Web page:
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Audit finds county in 'good financial position'

By Judith Pannebaker BCC Editor

Ken Neffendorf of Neffendorf, Knopp, Doss &Co., PC, of Fredericksburg, presented Bandera County Commissioners Court with his usual riveting review - no, really, people were actually following along! - of the county's annual audit for the year ending, Sept. 30, 2013.
Not surprisingly, the county continues to be in an excellent financial situation.
As indicated in the financial statements, Bandera County's net position - aka excess funds - is $18,123,000, which Neffendorf described as "a good financial position."
To arrive at the net position, the county's capital assets, which include land, infrastructure, buildings, machinery and equipment and construction in progress, are added to the cash and cash equivalents and receivables for a total of $28,202,118.
From this is subtracted the county's liabilities, such as accounts payable, wages and payroll taxes, accrued interest payable and noncurrent liabilities, which total $10,079,207.
Neffendorf added a caveat, however, noting hat many of the county's assets, such as machinery and equipment, "exist with limited useful life that must be replaced in the near future."
Bandera County continues to house prisoners from surrounding counties, a process that began in January 2010. In the last fiscal year, the county received $355,000 for this endeavor, a decrease of 43 percent from 2011-2012.
Additionally, indigent heath care continues to be an unfunded mandate from the State of Texas. In 2012-2013, cost of that served was $230,000, an increase of approximately 46 percent from 2011-2012. To fund this operation, commissioners assessed a tax rate of .0073 per $100 valuation.
On a brighter note, revenues exceeded expenditures for governmental activities by $1,346,000. In addition, the unreserved fund balance in the general fund is $6,069,000 or 62 percent of the general fund expenditures. This amount is 37 percent higher than the guidelines recommended by the commissioners court or, in fact, the off of the Texas State Comptroller or, as Neffendorf stated, "A good solid fund balance."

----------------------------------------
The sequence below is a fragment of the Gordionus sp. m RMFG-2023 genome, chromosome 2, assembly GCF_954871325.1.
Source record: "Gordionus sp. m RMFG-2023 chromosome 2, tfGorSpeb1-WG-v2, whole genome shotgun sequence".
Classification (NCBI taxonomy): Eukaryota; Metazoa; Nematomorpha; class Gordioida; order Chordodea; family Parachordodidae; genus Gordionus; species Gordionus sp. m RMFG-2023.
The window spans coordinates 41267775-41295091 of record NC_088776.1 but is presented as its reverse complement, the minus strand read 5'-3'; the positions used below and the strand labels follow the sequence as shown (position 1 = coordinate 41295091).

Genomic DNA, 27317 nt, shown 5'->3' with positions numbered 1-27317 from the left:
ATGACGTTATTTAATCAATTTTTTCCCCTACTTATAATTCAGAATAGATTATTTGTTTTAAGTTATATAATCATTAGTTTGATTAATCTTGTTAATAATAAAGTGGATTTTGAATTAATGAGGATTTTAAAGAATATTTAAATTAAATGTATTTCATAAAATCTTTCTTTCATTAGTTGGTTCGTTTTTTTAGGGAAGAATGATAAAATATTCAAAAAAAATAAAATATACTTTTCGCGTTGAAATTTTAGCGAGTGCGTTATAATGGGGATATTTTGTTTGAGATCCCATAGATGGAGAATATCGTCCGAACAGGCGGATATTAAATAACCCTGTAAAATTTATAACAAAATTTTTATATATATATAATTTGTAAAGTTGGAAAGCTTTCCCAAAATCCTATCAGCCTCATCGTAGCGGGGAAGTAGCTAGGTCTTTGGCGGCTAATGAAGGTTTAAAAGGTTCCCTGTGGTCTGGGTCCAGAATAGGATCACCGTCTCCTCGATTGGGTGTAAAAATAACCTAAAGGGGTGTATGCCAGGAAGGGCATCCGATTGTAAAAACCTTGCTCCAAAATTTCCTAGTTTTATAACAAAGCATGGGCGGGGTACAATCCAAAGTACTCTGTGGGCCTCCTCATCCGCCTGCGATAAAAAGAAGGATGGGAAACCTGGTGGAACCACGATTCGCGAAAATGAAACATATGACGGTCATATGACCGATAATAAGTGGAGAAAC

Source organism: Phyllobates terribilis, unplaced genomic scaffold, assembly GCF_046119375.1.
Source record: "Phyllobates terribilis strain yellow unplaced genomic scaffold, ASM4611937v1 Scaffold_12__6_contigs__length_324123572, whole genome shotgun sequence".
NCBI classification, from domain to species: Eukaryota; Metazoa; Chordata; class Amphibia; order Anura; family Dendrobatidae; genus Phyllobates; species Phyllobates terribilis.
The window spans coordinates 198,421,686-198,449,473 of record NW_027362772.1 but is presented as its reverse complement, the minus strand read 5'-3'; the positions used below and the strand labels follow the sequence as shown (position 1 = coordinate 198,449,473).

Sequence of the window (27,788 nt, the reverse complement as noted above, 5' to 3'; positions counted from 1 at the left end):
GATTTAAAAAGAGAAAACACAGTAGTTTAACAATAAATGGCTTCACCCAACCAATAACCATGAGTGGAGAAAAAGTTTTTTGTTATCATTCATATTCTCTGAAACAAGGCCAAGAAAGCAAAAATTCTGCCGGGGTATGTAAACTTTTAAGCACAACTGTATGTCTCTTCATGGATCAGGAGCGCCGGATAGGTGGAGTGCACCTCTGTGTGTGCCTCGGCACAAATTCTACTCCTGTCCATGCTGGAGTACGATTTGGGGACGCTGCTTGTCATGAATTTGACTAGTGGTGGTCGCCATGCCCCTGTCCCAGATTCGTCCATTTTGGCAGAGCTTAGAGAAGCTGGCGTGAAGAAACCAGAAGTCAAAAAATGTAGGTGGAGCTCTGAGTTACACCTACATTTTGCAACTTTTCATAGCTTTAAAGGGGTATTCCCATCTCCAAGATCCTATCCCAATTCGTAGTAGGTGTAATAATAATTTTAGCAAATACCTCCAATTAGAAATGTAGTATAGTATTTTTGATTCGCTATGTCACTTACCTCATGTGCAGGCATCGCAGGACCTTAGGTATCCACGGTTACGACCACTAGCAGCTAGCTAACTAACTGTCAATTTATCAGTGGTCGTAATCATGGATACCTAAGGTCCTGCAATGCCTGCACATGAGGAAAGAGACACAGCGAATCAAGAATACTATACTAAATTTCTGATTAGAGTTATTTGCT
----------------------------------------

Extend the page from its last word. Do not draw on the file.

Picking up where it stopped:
Interestingly, the final road and bridge budget anticipated expenditures would exceed revenues by $900,000. However, actual revenues were less than budgeted by $43,000 and actual expenditures were less than budgeted by $185,000. Consequently, the county added $141,000 to road and bridge reserves.
In general, future financial issues facing the county are those faced by most counties in highly desirable portions of Texas. According to the audit, Bandera County has grown significantly in the last several years. To maintain a healthy fund balance, the court must continue to anticipate growth - and remain fiscally conservative.
As in previous years, the maintenance of county roads continues to be one of the most critical challenges. "Until the State of Texas allows counties to participate in fuel tax revenues, there is no hope for small rural counties to maintain and improve a failing road system," the audit report stated. "Ad valorem property taxes will not provide adequate revenue to allow county government to function effectively."
The only two shortcomings noted during the audit involved tax assessor-collector bank reconciliations and a minor problem in the offices of Precinct 1 and 2 Justices of the Peace.
Neffendorf noted that the tax assessor-collector tax account at Bandera First State Bank was not reconciled property. "Posting errors have not been corrected properly on the computer-generated band reconciliations. We recommend that these errors be correct in the system and additional training in operating the software be obtained if necessary."
Tax Assessor-Collector Gwenda Tschirhart told the court the clerks in her office would be retrained on the necessary software
In the justices of the peace offices, receipts were not being logged into the computer system in a timely manner - in some cases, as long as four days later. "We recommend that receipts should be entered into the system as received."
Precinct 4 Justice of the Peace Lynn Holt told the court the matter would be addressed during "budget realignments in July"; however, Judge Richard Evans indicated it should be taken care of prior to that.
"When you find something like that, do you do more scrutiny?" Evans asked Neffendorf.
"Yes," he replied.
According to county Auditor Christina Moeller, the problem has been identified in the past - to no avail. "Everything is okay for a month and then (the late receipts) just happen again," she said. "one clerk won't allow others to make entries."
"There's no reason not to send them in when you get them," Neffendorf said.
After thanking Moeller and her office for their assistance during the audit, Neffendorf asked the court for questions, saying, "We're always happy to talk about a government audit according to GASB (Governmental Accounting Standards Board) standards."
The 57-page report, completely filled with numbers for those accustomed to crunching them, can be viewed in its entirety on the county website, www.banderacounty.org.
However, Neffendorf is not through with the Bandera area as yet as his firm was recently hired to conduct an audit for the City of Bandera.
"Good luck," Evans said.
"You're going to need it," Precinct 4 Commissioner Doug King rejoined.